Small content, small risk, small gains.
Big content, big risk, potentially big rewards.
The content needs to support the brands positioning and needs to be repeatable, as one or two pieces of big content will not be as effective.
Make sure that the content is ever green, topical content has a limited life span already.
How to Pitch to Journalists
Geoff White, Channel4 News
This one was mainly for content creators who are wanting to pitch to journalists in more traditional media. Traditional media still holds credibility and links from them can give authority like few other organisations can. Geoff stressed the need to pitch any content from a human perspective, ie where does the story connect with people, how is it relateable and is there a larger issue behind the content.
7 Secret Weapons of successful Content and Outreach
Lexi Mills, Dynamo PR
Lexi Stressed the importance of research in creating and distribution content. Find out what is trending, potentially going to be popular and anything topical. The content should be scale-able and could be applied to niche markets.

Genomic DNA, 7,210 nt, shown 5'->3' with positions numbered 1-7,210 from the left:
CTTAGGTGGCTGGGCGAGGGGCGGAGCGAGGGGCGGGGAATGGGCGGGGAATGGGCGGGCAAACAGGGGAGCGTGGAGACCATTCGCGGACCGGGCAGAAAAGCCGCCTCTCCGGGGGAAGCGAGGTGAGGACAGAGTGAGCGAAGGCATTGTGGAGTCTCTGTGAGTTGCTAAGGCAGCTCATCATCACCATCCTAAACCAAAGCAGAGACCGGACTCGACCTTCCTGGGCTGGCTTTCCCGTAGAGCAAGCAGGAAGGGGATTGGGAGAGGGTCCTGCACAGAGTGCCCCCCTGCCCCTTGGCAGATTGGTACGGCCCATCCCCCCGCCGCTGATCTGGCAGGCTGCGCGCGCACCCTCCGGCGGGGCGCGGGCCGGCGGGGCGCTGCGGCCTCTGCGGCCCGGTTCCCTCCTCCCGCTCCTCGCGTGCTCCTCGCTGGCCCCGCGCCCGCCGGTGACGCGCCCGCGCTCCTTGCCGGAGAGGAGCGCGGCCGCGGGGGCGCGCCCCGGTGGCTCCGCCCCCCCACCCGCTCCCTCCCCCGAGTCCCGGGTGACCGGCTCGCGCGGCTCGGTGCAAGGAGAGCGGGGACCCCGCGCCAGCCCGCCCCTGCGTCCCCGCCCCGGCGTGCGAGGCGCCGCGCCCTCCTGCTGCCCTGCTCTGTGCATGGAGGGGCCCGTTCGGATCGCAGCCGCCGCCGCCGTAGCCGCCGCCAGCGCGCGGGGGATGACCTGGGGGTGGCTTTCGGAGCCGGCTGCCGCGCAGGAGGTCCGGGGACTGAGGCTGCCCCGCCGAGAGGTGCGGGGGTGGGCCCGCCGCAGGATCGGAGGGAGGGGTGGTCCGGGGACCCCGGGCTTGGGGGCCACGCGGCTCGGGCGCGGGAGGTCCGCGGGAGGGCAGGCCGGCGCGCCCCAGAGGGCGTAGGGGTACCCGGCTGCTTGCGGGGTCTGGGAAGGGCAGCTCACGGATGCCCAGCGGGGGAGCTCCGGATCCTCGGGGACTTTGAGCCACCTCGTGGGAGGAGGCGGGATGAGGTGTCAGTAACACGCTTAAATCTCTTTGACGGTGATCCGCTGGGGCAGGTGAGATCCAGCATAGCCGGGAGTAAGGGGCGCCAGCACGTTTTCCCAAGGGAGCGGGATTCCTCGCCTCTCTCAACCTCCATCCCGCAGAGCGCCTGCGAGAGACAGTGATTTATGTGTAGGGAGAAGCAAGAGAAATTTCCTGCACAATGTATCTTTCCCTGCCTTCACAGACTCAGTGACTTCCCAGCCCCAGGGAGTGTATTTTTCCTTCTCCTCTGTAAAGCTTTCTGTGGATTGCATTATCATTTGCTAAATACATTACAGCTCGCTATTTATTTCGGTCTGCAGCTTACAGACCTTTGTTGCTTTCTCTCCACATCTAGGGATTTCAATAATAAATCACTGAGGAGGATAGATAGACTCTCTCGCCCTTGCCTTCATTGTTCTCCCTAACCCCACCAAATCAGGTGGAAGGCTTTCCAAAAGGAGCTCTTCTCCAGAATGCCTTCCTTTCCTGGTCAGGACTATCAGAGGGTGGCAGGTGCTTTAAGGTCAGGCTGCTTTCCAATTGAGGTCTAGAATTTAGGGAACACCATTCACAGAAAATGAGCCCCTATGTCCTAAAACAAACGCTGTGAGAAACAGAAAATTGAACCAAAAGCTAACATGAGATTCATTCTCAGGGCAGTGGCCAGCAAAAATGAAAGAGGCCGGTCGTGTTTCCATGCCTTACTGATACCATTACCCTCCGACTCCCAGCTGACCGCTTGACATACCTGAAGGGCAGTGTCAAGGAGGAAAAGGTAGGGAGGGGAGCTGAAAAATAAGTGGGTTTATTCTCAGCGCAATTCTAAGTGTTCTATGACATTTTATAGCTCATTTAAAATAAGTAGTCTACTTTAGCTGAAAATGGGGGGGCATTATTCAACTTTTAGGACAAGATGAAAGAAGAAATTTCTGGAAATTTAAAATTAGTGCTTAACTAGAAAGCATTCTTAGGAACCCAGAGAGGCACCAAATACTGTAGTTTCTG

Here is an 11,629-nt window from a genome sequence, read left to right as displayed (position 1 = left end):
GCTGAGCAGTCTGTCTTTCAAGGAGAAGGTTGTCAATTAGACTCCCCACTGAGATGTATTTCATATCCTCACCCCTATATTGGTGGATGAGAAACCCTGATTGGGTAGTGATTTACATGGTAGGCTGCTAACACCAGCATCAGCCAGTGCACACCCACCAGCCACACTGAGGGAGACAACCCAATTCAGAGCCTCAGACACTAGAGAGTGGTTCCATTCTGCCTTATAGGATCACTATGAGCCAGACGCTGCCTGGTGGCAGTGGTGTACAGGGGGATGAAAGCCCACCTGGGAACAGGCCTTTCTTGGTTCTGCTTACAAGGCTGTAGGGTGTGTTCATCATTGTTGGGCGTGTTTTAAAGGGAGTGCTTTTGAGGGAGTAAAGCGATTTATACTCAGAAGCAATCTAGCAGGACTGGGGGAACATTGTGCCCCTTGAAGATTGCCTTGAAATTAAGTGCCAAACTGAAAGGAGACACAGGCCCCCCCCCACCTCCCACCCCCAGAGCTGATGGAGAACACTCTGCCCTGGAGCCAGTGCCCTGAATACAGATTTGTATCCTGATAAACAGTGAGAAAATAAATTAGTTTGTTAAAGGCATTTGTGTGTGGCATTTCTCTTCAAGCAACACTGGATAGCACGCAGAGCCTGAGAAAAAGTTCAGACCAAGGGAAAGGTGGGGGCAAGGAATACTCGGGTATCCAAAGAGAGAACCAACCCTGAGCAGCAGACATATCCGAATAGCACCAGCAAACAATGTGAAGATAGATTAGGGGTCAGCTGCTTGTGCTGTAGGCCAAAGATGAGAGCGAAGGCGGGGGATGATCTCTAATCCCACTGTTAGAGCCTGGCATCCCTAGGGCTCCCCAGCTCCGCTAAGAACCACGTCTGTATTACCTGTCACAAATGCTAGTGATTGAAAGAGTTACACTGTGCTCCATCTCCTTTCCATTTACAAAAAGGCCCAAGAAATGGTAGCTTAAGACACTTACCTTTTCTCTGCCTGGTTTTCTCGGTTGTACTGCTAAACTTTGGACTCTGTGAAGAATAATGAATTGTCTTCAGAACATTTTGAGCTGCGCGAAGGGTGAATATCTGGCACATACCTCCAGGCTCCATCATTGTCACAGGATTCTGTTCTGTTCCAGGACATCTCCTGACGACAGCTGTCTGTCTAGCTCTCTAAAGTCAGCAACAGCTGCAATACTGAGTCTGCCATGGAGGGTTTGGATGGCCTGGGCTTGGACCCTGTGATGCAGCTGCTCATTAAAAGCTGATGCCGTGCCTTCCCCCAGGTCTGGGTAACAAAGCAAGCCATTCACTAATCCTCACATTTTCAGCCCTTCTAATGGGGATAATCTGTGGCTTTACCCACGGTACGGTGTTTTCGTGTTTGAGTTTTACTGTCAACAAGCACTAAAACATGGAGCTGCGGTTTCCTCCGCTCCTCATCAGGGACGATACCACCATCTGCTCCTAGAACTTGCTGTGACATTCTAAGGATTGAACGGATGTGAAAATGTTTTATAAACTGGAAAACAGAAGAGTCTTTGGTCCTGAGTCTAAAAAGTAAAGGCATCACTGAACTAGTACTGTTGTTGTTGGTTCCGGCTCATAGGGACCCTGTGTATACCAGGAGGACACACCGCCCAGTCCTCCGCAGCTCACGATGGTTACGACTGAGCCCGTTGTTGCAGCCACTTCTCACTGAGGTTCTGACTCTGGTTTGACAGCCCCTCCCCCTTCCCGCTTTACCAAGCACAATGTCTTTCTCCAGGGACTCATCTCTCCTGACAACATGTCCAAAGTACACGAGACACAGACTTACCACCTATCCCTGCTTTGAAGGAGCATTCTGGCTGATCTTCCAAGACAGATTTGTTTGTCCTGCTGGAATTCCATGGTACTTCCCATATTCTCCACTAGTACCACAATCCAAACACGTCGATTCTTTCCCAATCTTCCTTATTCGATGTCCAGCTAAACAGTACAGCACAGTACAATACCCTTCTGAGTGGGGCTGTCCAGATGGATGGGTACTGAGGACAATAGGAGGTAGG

The next step is outreach, be specific in who you approach and tailoring the content to them and their brand. Involve people who may be part or subject of the content, ask for links and mentions where you can add some to the footers to increase the visibility of the content and make more return from it.
How to Spot a Sh*tty Link
Paul Madden, Manual Link Building
Despite what Google might be saying about the change in its signals, links are still a huge part of it. To avoid looking spammy and potentially risky link building, vary your content. So if another update such as penguin is released and targets that one type of content you are producing, you won’t take a hit that could cause serious problems. Its important to note that all links carry a risk and as a result every link should be validated where possible. Remove any links that are not credible are spammy or have low or no authority. It takes experience and time to do this, however may save you more time and inconvenience in the future.
Lunch and time to reflect on the day so far. There has been some very good and useful presentations and with the relaxed atmosphere it makes the conference all the more enjoyable. There is still lots more to come yet. As like last year, some of the local bars and restaurants are offering discounts to anybody with a BrightonSEO pass. For the next session we moved to the Studio Theater, the smallest of the three venues.
Most Effective Link Building Methods
Danielle Fudge, Forward 3D